The concept of a Jack Daniels-flavored grill glaze (er, barbecue sauce?) shouldn't be unfamiliar to anyone who's been to a T.G.I. Friday's. The point of this whole blog when I started was to cook everything I loved. Since then, it's grown into a creative exercise (in terms of making new desserts) and a learning experience (since I make it a point to incorporate a cooking technique that's new to me every now and then). But I still haven't forgotten that this glaze is something I've wanted to try for a long time, as I love the pineapple and molasses-like flavors. The next best thing about it is that it has almost no fat at all (uh, it has a LOT of sugar, though), and if you pair it with particular meats (skinless chicken breast-- stay with me, fellow food lovers), you will have a substantial meal with barely a speck of fat in it. Not very inspiring, but it is freaking amazing to me. If it makes you feel any better, I had regular skin-ful chicken breasts that I filleted myself (don't know why I bothered, though), but feel free to use it on ribs (I did), salmon, or pork chops. It's served here with Joe's rice pilaf (with bell peppers instead of almonds), and grilled pineapple (spears, four minutes a side).
(I got tagged for a meme by Susan, I'll put in my answers once I have something to else share with it, like a sketch or a piano piece :)
I was talking to Graeme when I was reducing this sauce. He will attest to the fact that I got to him cussing like there's no tomorrow, as I tried to taste the sauce after blowing on the sampling spoon twice. By the time it boils over, I think the sugar has already caramelized (which is more than 160°C or 320°F), so be sure it's sufficiently cooled before giving it a taste.
Jack Daniels' Grill Glaze (adapted from Top Secret Recipes)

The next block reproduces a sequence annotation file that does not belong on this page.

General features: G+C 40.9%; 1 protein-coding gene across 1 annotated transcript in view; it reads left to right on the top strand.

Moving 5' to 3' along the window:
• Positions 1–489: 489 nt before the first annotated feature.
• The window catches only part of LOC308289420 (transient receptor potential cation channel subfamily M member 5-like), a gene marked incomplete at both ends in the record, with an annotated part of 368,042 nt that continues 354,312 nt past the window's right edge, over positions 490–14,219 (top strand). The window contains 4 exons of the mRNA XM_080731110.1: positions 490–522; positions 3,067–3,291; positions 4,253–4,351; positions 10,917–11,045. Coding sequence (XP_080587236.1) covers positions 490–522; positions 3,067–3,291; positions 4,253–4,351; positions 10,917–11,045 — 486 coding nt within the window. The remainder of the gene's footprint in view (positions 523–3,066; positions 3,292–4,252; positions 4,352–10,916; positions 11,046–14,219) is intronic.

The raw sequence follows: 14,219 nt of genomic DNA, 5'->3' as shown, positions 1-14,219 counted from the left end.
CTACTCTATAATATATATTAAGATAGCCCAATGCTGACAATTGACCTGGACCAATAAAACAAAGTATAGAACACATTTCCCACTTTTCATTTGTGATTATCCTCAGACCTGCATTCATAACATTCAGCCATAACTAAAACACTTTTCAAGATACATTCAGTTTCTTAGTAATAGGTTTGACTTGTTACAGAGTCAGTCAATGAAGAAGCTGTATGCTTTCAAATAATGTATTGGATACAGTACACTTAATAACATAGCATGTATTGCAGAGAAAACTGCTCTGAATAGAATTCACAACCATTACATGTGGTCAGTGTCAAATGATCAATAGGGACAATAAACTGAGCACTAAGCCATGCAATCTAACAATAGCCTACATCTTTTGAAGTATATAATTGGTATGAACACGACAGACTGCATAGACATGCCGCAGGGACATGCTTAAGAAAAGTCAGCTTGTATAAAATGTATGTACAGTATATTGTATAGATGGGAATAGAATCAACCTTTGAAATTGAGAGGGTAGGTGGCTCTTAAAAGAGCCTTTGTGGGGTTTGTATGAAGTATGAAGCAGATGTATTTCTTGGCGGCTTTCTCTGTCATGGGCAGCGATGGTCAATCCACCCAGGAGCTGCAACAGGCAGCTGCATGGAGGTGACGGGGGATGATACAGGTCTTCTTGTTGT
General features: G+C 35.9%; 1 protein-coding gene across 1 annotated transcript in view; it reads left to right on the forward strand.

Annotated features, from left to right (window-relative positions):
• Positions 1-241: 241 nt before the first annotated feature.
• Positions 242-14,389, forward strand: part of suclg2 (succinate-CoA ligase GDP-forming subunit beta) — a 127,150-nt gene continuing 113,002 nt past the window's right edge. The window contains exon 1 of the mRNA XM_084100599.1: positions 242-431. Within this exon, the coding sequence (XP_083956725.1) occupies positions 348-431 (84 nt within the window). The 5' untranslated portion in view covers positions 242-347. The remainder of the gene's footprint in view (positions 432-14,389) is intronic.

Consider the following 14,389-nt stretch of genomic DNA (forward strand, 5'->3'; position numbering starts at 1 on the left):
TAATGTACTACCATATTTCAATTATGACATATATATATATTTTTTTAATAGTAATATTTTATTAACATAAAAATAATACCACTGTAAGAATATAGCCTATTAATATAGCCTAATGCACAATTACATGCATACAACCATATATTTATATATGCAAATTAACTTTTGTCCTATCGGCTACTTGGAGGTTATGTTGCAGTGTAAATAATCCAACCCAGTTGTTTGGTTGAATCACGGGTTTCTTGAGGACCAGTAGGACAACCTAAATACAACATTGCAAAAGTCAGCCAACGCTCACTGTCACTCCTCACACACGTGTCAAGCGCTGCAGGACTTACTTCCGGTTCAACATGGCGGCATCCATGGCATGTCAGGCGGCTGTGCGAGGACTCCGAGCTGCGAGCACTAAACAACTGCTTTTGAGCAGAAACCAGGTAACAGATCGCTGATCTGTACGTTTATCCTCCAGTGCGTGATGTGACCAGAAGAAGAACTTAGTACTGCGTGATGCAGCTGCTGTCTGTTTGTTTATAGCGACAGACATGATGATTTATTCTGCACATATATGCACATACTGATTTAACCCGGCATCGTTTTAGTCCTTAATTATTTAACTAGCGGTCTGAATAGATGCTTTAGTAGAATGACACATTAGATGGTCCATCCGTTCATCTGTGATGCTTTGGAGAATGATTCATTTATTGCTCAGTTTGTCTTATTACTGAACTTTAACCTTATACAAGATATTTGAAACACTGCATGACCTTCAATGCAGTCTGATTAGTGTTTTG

Preheat the oven to 165°C (325°F). Using a sharp knife, slice off about a quarter-inch off the top of the head of garlic. Don't be too concerned if the smaller cloves are still completely intact. Place in a ramekin, drizzle the top with a little olive oil, cover the ramekin with foil, and roast in the oven for 1 hour. (You might want to roast some more garlic together with this one for other purposes; just use a bigger roasting pan.) Let the garlic cool and set aside.
In a heavy-bottomed medium saucepan, combine all of the remaining ingredients (water to cayenne pepper). Squeeze out all the soft fleshy roasted garlic insides into a small container (just to make sure none of the garlic skins go into the sauce) and add it all to the saucepan. Give the sauce a stir and set it over medium-high heat, stirring occasionally until it comes to a boil. Reduce the heat to a simmer (very low heat) and keep simmering, stirring occasionally, for about 45 minutes, or until the sauce is reduced to a third and is thick and syrupy.
This glaze doesn't need to be brushed over the meat before going on the grill (the high sugar content will cause it to char). Just brush it on the meat after it's off the heat. Serve on the side as well.